On the day we were to travel to Lagos, I was awoken early in the morning by my mum who sounded as eager and excited as I was. After taking a quick and short cold shower, I settled down to a hurried breakfast of cold eba and ogbonlor soup (leftover of dinner).
Our usual breakfast of omelet, bread, tea, and cornflakes had disappeared with dad’s death. We had quickly gotten used to eating eba on a daily basis and rice was served only once a week on Sundays which we always looked forward to. I remembered my mum’s response when I asked my mom about this sudden change of menu. She had hissed and said “it’s like you people don’t understand you are now fatherless.”
My little brother, who was the only son of my parents, was six months old at the time of our dad’s passing and by God! That boy sure knows how to cry! My mother had to stop breastfeeding him at that tender age to under-go the burial rituals. The women in my father’s family came to our home on the day my dad died and shaved my mother’s head clean with a razor blade leaving her bleeding from cuts bearing witness to the undignified ritual.
On the day my daddy’s corpse was brought home from the mortuary, there was wild wailing all over the place. My elder sisters all cried their hearts out while I just kept looking confused at the whole drama. My mother was brought in to take an oath that she was innocent of my father’s death and on gazing at my father’s corpse, she let out a most agonizing cry; the type that emanates from deep within the soul. At that instant the flood gates were opened and hot tears came pouring from my eyes.
My mother took the oath swearing to die within a week if she was responsible for my father’s death or if she knew anything about his death. They gave her a piece of kolanut to place on my father’ head before she started taking the oath and asked her to pick the kolanut and eat it after taking the oath and gave her the water that was used in washing my dad’s corpse to drink to properly wash down the kolanut. She was then asked to open her mouth for them to inspect to be sure.
My father was buried in the dinning section of our sitting room. And the other burial rituals started. This included a one year mourning period and a mandatory ritual of having her to always dress in black for a full year. For the first three months, she was to sit and sleep on the bare floor and eat with only one plate and not wash her hands or the plate before and after eating. She was to take her bath only at midnight in a nearby bush and she must wail and cry loudly while going and coming back.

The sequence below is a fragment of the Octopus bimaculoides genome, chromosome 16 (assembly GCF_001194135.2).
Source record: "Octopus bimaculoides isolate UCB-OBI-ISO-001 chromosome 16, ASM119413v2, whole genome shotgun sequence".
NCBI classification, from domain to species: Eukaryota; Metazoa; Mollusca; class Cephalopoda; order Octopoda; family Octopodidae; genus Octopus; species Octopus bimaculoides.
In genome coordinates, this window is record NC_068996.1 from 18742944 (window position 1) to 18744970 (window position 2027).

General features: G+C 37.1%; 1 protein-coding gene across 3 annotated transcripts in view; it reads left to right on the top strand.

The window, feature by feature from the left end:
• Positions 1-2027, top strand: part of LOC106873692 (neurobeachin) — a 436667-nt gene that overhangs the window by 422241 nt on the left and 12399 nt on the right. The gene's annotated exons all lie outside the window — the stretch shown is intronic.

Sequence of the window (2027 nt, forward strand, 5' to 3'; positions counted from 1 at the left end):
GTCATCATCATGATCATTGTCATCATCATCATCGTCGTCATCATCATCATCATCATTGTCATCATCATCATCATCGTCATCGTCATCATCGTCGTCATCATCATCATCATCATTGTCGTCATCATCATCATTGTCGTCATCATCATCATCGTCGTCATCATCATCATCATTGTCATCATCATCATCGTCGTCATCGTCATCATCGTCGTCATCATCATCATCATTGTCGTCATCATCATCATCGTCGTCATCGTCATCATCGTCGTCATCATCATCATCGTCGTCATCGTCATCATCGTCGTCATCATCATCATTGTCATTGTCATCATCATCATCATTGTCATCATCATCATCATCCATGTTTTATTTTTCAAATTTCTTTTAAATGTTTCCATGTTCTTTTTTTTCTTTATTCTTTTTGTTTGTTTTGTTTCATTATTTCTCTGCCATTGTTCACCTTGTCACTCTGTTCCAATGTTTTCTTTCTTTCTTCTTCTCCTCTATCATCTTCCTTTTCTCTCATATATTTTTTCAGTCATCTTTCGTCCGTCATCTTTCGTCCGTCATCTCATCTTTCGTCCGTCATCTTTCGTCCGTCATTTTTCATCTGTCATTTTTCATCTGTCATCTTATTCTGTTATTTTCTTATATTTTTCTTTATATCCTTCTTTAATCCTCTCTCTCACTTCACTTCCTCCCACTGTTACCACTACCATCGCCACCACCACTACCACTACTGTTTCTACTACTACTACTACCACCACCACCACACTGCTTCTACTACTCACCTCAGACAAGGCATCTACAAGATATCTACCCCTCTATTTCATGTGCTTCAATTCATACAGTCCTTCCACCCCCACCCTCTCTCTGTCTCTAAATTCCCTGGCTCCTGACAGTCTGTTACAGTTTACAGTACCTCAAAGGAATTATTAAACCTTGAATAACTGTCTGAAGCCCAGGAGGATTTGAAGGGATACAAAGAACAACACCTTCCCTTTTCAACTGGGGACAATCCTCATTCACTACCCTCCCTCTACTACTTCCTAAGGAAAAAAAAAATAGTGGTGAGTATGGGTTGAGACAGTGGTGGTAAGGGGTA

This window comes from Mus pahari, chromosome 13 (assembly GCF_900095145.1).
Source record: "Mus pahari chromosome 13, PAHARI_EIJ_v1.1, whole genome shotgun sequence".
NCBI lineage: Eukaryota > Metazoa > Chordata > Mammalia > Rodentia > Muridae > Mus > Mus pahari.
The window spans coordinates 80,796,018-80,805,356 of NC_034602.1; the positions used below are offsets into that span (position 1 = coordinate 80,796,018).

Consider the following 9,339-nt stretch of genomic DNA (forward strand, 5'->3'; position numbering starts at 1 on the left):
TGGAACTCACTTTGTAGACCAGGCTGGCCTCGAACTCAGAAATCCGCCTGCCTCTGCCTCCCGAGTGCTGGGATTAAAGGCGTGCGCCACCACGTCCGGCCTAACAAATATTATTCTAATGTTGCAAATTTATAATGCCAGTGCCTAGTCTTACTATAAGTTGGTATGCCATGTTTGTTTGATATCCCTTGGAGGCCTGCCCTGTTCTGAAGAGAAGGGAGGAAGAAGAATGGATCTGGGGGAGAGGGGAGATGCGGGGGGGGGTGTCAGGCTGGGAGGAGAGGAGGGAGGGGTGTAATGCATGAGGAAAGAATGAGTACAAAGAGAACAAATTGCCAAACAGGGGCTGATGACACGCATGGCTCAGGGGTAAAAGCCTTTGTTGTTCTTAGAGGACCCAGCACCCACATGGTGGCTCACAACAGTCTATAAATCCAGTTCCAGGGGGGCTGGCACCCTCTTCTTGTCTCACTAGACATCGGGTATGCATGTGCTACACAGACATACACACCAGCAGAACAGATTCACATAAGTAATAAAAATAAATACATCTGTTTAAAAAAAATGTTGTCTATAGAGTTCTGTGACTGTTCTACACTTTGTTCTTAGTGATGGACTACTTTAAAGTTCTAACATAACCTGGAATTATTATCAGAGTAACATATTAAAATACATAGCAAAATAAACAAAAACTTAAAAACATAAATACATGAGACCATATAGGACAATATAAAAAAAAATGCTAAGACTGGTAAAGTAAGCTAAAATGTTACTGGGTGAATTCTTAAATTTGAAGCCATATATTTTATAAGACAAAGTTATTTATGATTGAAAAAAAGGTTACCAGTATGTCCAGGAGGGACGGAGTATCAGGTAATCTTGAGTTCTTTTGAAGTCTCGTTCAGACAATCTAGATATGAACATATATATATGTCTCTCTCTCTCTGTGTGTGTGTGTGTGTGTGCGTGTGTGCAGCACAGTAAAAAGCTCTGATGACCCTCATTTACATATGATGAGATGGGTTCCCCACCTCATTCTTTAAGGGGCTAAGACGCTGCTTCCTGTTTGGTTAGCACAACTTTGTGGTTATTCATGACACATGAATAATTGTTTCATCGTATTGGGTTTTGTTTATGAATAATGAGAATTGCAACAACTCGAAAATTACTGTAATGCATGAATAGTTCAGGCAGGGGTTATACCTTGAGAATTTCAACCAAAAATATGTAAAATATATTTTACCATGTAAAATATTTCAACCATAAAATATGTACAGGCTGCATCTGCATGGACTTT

Why we were chased out of our home by my dad’s mother and family shortly after the completion of the first three months of the mourning period still baffles me. My dad’s mother and family made sure we didn’t take anything out of the house other than our clothes. So, we went t0 live in my maternal grandparent’s home.
Back to the present;
By the time my aunty came to get me it was already 8am and I was all set and ready to go. My mom had packed my few clothing into a quality nylon bag and handled the bag to me. I couldn’t hold back the tears as my mom and siblings tearfully bade me goodbye. My immediate elder sister hugged me so tight and so long that I had to forcefully extricate myself from her.
On getting to the park, my aunty paid for a seat and the conductor asked her if I wasn’t going and insisted that she paid for two seats and said he will not allow me to stand in the bus because he feared that I might sleep off and cause nuisance to the other passengers. My aunty vehemently refused to pay for an extra seat for me and insisted she would carry me on her lap.
The bus got filled up very fast and we set off on the journey to Lagos. The conductor did not join the bus so my aunty did not keep to her words of carrying me on her lap as she earlier told the conductor. She asked me to stand and warned me sternly not to dare close my eyes or sleep during the whole journey.
Whilst I was surprised at that rather harsh treatment, little did I know that, that was my introductory experience into the life of hustling.